Brother Ali – The Undisputed Truth
Rap / Hip-hop
Brother Ali is an Islamic albino from Minnesota.
An unusual rap artist? Well, of course, but the last thing hip-hop needs is something typical, right?
The Undisputed Truth is one of the best hip-hop albums to be released in recent years, and is, quite possibly, the top hip-hop release of 2007. (Rolling Stone‘s review of this album was nothing more than a thoughtless blurb. It gave the album three stars and was no more than three sentences long.)
After unveiling his Shadows on the Sun disc back in 2003, hip-hop heads overlooked this pink-eyed pale wonder, and today, he still remains one of the most underappreciated underground artists around.
For the most part The Undisputed Truth spends time mixing heartfelt introspective lyrics with traditional battle raps. His unmatched delivery helps each word hit as hard as it possibly can. It must be said, however, the production quality helps equally in catapulting this album to such a high level. As the second-half of duo Atmosphere, Ant (who produced the entire album) almost seems to provide better backdrops here for Brother Ali than has for his partner Slug in recent past.
The album includes a gang of soulful, organic soundscapes that sound as close to live music as any synthetic hip-hop album has gotten in recent years.
â€œTruth Isâ€ serves as the album’s self-righteous, fist-pumping single. â€œOriginal Kingâ€ takes things back, with a late-’80s style fused with a more modern cadence. The result is representative of the album itself; a mind-blowingly conscious battle-rap.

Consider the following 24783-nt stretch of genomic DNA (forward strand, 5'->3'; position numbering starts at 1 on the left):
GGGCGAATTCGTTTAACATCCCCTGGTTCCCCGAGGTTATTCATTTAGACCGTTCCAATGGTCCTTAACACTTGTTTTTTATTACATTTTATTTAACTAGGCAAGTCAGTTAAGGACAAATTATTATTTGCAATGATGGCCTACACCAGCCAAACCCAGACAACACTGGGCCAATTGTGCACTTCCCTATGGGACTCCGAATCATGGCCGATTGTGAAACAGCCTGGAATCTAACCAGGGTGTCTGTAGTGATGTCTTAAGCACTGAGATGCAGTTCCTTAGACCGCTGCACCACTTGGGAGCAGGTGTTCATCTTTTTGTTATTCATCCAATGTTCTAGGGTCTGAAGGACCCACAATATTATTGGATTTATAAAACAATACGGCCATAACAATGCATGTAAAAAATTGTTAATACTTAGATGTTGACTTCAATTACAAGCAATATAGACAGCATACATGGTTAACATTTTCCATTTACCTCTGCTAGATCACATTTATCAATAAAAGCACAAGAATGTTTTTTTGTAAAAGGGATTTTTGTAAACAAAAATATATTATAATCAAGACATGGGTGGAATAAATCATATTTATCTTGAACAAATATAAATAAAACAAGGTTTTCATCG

â€œFaheemâ€ is a beautifully smooth letter to his son, explaining his recent divorce, and his decision to continuing touring away from him.
“I say I do this for you, but I know that’s not entirely true”
And lastly, â€œWalking Awayâ€ is an effective explanation to his ex-wife. The song is every bit as personal as any â€œKim trackâ€ Eminem ever recorded.
“I don’t love you and I don’t think I ever did / And if you hadn’t tried to kill me, I’d have stayed for the kid”
Somewhere amidst this soulful masterpiece, Ali states â€œI rhyme better outside of the booth,â€ and that is pretty much all you need to know about him. Both he and this album are The Truth.
Ali truly feels like the last of a dying breed, and as such, deserves a spotlight (or any other artificial light source) placed on his Islamic Minnesotan albino ass for all to see.